• Re:Awesome to hear! (Score:5, Interesting)

    by 140Mandak262Jamuna (970587) on Thursday July 16, 2009 @06:01PM (#28723453) Journal
    I agree this type of stuff is the least worst choice, but something about genetically modified bacteria designed to produce fuel, in the ocean gives me the creeps.

    It is producing alcohol. It is spending a part of its energy budget into producing alcohol, which is totally useless for reproduction and survival. Thus out in the wild it will be swamped out by the regular bacteria. Remember the currently bacteria living in the ocean have been fighting it out for some 3 billion years and they are as fine tuned to optimum as they can get. Any deviation from it is likely to fall at a suboptimal point in the fitness landscape. Any large deviation like producing alcohol is really a saltation. It will land it so far off the starting point in the fitness landscape it is likely to be much much lower than optimum.

  • gene swapping (Score:3, Interesting)

    by Gary W. Longsine (124661) on Thursday July 16, 2009 @06:45PM (#28724009) Homepage Journal
    Everywhere we look, we see single-celled organisms swapping genes. I'm just sayin'.
  • by nevergleam (900375) on Thursday July 16, 2009 @07:14PM (#28724333)

    I was listening to NPR's All Things Considered yesterday (7/15/09) and they had a profile on a California start-up developing algae-sourced fuel in partnership with Exxon-Mobil.

    Oil companies aren't stupid. They invest heavily in all of the R&D for these alternative sources of fuel so they can oligopolize it when any of the research produces something practical.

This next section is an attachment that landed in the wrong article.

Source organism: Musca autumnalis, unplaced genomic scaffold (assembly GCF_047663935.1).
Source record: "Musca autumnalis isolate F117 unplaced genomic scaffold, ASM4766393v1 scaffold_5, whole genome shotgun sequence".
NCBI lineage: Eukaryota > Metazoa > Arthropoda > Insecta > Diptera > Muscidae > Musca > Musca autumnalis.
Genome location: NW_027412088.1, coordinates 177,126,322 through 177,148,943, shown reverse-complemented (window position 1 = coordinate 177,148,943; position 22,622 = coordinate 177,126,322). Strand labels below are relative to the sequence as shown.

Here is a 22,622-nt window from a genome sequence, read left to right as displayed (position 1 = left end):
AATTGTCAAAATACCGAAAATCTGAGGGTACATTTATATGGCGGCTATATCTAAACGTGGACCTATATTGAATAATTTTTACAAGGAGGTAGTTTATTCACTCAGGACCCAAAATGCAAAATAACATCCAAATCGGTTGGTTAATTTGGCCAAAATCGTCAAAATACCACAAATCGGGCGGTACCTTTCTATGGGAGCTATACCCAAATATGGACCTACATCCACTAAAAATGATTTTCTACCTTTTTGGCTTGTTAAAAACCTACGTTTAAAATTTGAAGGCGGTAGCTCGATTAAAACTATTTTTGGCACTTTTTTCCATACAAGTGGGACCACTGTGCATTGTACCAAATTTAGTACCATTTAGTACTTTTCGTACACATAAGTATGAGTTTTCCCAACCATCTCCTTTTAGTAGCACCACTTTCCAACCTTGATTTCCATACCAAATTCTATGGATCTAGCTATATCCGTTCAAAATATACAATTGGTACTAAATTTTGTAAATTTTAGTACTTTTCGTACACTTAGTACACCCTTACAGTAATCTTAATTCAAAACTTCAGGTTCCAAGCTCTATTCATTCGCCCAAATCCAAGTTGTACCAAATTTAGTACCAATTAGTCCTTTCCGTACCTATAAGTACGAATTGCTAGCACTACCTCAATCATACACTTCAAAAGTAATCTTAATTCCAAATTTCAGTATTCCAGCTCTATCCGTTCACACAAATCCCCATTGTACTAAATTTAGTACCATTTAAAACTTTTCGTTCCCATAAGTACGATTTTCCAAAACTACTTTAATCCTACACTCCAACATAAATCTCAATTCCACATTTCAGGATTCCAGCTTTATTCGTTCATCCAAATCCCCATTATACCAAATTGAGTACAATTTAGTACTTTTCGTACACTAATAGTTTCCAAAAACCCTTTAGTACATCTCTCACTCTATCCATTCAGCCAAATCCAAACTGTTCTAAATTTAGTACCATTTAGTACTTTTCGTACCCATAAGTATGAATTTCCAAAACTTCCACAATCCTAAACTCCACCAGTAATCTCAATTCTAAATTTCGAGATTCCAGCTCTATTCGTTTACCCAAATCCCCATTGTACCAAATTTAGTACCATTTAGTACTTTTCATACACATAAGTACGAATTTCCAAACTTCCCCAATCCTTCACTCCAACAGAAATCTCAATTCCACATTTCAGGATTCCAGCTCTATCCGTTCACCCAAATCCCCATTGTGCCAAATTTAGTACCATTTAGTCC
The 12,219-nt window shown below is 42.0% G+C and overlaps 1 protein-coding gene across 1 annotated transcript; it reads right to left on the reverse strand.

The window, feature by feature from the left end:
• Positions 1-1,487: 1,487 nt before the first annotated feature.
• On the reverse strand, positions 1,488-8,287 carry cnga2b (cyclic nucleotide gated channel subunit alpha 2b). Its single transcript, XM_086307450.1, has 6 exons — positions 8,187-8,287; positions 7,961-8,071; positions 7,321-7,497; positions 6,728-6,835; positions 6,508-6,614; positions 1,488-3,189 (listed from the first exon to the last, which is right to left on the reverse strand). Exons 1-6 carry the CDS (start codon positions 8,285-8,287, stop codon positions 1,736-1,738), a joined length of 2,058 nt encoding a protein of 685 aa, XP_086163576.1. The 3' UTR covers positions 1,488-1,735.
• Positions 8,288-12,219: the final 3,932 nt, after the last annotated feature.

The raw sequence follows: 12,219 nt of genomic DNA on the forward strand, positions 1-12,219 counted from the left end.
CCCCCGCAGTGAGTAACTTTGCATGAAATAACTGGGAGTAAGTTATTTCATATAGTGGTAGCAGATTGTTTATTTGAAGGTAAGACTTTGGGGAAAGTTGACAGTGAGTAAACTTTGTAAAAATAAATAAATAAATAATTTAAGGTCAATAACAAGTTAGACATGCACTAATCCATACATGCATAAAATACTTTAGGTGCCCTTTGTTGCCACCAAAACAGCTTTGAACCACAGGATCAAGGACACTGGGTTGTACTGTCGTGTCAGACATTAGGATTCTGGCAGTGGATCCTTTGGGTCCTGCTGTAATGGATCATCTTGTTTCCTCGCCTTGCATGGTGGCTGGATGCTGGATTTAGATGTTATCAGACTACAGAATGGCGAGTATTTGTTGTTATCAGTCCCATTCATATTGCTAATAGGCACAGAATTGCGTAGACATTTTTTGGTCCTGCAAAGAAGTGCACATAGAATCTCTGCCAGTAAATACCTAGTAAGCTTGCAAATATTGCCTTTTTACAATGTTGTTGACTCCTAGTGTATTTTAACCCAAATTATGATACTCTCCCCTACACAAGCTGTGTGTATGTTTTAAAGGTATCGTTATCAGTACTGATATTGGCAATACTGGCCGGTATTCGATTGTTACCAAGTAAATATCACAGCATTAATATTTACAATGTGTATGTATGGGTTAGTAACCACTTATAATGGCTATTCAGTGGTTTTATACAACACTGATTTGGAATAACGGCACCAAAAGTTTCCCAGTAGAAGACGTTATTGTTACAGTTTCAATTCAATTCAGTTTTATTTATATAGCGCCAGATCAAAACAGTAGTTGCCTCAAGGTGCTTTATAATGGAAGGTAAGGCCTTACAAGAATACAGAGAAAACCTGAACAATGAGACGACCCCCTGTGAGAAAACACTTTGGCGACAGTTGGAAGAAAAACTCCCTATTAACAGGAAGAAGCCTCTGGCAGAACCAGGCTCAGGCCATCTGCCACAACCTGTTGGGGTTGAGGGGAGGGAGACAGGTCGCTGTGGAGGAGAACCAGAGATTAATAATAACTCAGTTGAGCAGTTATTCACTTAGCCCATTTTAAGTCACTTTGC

• by SirGarlon (845873) on Friday July 17, 2009 @07:38AM (#28727791)

    It sounds too good to be true.

    It is. The CO2 from the coal-fired plant would not go away. It would be converted into ethanol and then released back as CO2 when the ethanol was burned.

    The reason some people are so excited about bio-fuels is they are supposedly "carbon neutral." They take CO2 out of the atmosphere, then release it back when burned. If one were to use CO2 from coal combustion instead, then the CO2 stored in the alcohol is coming out of the ground. In other words, inserting algae into the coal -> atmosphere chain does not change the carbon balance, only interrupts it.

    It is possible that adding algae into the chain could make energy production more efficient (more joules of energy per ton of total CO2 emissions) and may still be worth doing.

    My concern is that the coal plant owner would convince the general public (who by and large do not understand such basic scientific laws as conservation of mass) that their CO2 is a "green energy source" and therefore should not be taxed/capped as a greenhouse gas. In other words, using coal exhaust to feed the algae is basically playing a shell game -- "which one has the CO2 under it now?"

    The point to remember is that bio-fuels do not provide a net benefit to CO2 reduction. Ever. They're simply carbon neutral or approximately so.